However, perhaps because of my background, I still found myself wishing for more thematic unity between stories. As it stands now the book is maybe 60% stories rooted in mythological/fairy tale/medieval settings. The other 40% covers everything from a society infiltrated by futuristic mechs that mimic humans to a very somber retelling of the protagonist discovering her mother dead in a bathtub.

Ironically, I enjoyed the non-fairy tale offerings more. Especially the end poem “Golem,” which is a very cogent examination of how the world has become digitized and how that grants AI truly unfettered access to us. So what might it do with these powers? Have we laid the groundwork for our own destruction?

Even though I enjoyed what I imagine are the “secondary” stories, I think the collection would benefit from a central theme. This would also help potential readers be more certain of what they are getting.

Would I have bought a collection solely of fairy tale retellings? Likely not, so perhaps that undermines my own argument.

But on the other hand, isn’t it better that readers make that decision up front? Knowing there’s no way to guarantee they’ll enjoy something that’s “on genre,” but at least cutting down the odds they’ll be dissatisfied and avoiding returns/bad reviews as much as possible.

To be clear, I liked it. The end poem will stick with me for a while. And none of this critique is driven by the author’s writing quality. I think it’s well executed, and as a fellow author, my standards are high. If you only read one collection of short stories, you could do a whole lot worse!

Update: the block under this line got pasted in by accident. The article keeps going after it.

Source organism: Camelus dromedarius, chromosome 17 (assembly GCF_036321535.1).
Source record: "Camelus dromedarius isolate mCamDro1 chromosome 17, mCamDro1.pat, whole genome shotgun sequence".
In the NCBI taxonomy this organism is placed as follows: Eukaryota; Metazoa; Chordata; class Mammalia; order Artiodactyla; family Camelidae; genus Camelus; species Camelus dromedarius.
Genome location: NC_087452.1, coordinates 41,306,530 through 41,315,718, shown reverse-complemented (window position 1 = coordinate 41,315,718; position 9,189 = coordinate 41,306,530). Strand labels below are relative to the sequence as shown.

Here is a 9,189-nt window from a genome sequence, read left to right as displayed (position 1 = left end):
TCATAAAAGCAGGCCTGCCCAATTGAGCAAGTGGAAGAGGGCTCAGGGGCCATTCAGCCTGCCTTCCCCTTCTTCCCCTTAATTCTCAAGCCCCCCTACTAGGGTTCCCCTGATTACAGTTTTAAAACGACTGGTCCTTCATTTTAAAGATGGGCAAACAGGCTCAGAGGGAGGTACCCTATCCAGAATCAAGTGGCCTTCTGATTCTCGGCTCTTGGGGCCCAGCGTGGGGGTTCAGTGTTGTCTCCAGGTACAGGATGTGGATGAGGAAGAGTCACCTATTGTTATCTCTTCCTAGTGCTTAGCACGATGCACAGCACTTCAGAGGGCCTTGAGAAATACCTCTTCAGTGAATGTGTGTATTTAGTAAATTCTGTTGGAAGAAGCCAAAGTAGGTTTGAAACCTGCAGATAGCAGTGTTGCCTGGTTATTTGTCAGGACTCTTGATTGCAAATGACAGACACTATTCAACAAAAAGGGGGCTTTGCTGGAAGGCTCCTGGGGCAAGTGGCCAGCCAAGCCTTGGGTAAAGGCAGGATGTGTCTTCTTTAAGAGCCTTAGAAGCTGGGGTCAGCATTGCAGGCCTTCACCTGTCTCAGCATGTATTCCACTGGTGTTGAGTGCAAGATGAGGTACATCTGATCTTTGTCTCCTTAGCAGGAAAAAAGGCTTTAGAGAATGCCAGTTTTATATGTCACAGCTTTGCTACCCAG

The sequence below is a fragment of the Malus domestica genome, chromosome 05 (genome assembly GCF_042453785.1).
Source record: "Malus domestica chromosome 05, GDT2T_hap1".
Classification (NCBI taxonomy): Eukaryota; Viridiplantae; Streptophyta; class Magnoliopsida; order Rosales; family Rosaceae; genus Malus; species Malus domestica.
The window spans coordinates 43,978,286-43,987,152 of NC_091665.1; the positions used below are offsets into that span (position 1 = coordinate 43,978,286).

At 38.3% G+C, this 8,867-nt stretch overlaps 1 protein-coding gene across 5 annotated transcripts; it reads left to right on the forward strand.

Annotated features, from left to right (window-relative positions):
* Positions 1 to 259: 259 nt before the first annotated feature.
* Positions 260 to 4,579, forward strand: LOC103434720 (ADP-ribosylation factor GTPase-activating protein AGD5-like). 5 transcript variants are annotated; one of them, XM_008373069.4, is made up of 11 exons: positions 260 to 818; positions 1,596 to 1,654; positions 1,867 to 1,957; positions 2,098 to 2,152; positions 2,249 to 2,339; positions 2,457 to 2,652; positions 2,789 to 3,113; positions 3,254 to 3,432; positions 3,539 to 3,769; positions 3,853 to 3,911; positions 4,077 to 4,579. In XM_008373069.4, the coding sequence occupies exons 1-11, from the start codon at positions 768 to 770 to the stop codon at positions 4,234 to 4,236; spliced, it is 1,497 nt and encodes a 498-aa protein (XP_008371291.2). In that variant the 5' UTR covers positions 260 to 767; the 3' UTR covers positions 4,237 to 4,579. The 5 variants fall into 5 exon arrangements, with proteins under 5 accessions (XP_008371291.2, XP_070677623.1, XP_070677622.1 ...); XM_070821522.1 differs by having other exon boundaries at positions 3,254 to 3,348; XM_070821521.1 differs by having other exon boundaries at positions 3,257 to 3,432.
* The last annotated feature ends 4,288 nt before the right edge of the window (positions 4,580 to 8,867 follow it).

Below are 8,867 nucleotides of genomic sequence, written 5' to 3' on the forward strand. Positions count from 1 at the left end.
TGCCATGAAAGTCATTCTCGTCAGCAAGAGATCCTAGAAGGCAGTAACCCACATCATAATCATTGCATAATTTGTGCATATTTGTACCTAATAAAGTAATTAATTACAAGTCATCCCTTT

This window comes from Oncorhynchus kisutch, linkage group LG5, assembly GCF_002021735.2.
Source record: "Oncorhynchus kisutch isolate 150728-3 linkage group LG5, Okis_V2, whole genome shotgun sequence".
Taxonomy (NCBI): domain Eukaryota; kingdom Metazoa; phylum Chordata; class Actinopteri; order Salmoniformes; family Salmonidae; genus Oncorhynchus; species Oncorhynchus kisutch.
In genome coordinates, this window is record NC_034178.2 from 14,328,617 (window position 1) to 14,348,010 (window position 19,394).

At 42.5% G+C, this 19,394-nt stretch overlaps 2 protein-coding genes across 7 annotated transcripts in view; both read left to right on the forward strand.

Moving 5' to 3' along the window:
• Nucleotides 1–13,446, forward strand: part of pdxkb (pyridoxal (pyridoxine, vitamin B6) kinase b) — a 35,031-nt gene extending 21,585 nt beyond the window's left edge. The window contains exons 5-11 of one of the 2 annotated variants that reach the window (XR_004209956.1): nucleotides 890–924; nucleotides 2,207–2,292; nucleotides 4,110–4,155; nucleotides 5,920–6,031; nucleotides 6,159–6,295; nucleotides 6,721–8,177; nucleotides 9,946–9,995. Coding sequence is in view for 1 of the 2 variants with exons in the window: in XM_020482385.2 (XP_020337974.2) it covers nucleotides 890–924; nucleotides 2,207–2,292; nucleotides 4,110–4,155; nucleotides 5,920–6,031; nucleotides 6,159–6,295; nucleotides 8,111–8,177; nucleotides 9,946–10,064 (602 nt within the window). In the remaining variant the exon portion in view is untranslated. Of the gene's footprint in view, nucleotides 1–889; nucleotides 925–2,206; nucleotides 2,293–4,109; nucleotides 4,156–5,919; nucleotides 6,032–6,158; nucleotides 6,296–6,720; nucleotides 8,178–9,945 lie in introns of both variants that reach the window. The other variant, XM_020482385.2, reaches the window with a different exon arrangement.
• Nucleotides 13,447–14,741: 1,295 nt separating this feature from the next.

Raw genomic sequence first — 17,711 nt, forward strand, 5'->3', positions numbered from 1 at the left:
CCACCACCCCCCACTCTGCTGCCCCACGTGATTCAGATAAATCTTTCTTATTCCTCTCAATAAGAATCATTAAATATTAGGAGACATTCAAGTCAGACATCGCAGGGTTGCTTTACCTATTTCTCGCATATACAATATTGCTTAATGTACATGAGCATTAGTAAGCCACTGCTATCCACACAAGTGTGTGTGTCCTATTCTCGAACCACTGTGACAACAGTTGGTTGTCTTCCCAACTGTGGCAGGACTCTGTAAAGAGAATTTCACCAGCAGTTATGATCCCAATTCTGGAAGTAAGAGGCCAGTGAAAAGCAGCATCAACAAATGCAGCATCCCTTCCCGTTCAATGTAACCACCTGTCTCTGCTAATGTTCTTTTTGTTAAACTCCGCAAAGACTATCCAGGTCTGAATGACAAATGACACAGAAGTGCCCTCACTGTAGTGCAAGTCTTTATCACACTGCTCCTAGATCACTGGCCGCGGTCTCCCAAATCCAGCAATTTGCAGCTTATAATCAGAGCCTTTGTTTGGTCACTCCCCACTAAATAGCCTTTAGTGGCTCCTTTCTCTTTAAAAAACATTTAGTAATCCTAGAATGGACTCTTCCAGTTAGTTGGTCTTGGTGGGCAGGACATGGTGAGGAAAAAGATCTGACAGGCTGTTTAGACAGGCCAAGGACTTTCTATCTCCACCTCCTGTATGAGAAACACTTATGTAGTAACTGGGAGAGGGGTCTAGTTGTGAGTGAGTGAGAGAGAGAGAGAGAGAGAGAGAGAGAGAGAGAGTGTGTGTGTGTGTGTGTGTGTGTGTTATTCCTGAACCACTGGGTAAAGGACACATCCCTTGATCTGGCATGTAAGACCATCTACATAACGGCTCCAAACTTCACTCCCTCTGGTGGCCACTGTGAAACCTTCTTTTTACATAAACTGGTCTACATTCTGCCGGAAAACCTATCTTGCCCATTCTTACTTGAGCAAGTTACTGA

The Final Takeaway

Read often, and review often. This one was a bit elaborate, I’ll admit. But I felt the need to clarify my thoughts, and as a fellow author, my mind goes to a whole lot of places when I read something, from the writing itself to the larger picture behind the book and its publication strategy.

Don’t let this dissuade you. If you like something, say you liked it! Doesn’t have to be a multi-paragraph affair. But if you dislike something, it will only help the author grow if you explain why. Don’t be one of those jackasses who leaves a 1- or 2-star rating and doesn’t give us any insight as to how we might improve.

And I’d be remiss if I didn’t leave one more link to Glass Dolls for those who read this far and are now curious to see the book in action for themselves. It is quite good:

One more time: Read often, and review often!


About the Creator

Stephen A. Roddewig

I am an award-winning author from Arlington, Virginia. Started with short stories, moved to novels.

...and on that note: A Bloody Business is now live! More details.

Proud member of the Horror Writers Association 🐦‍⬛

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Comments (3)

  • Bri Craigabout a month ago

    Great review, I'll have to check it out! And congrats to L.C Schäfer!! 🎉

  • L.C. Schäferabout a month ago

    Thank you! I regretted not having a cohesive theme, tbh. Categorising it was a pain in the arse. Never again!

  • Paul Stewartabout a month ago

    What a fine and balanced and not pandering review. Loved it. I have still to do a review for LC/SE on Vocal for this and it's on my agenda in the very near future. I loved it and I also thought Golem was a star of the show was brooding and haunting and way too close to the truth than I'd care to admit. I loved how easy it was to just pick it up and get sucked in. I do see your point with the connection maybe lacking between stories...but I think her wit and her style connects them? Anyway, hope this gets Top Story, so it gets more reads and more potential buys for the book. Also...where the hell did you take that picture. I was originally the first commenter...but for some reason this didn't send haha.

Stephen A. RoddewigWritten by Stephen A. Roddewig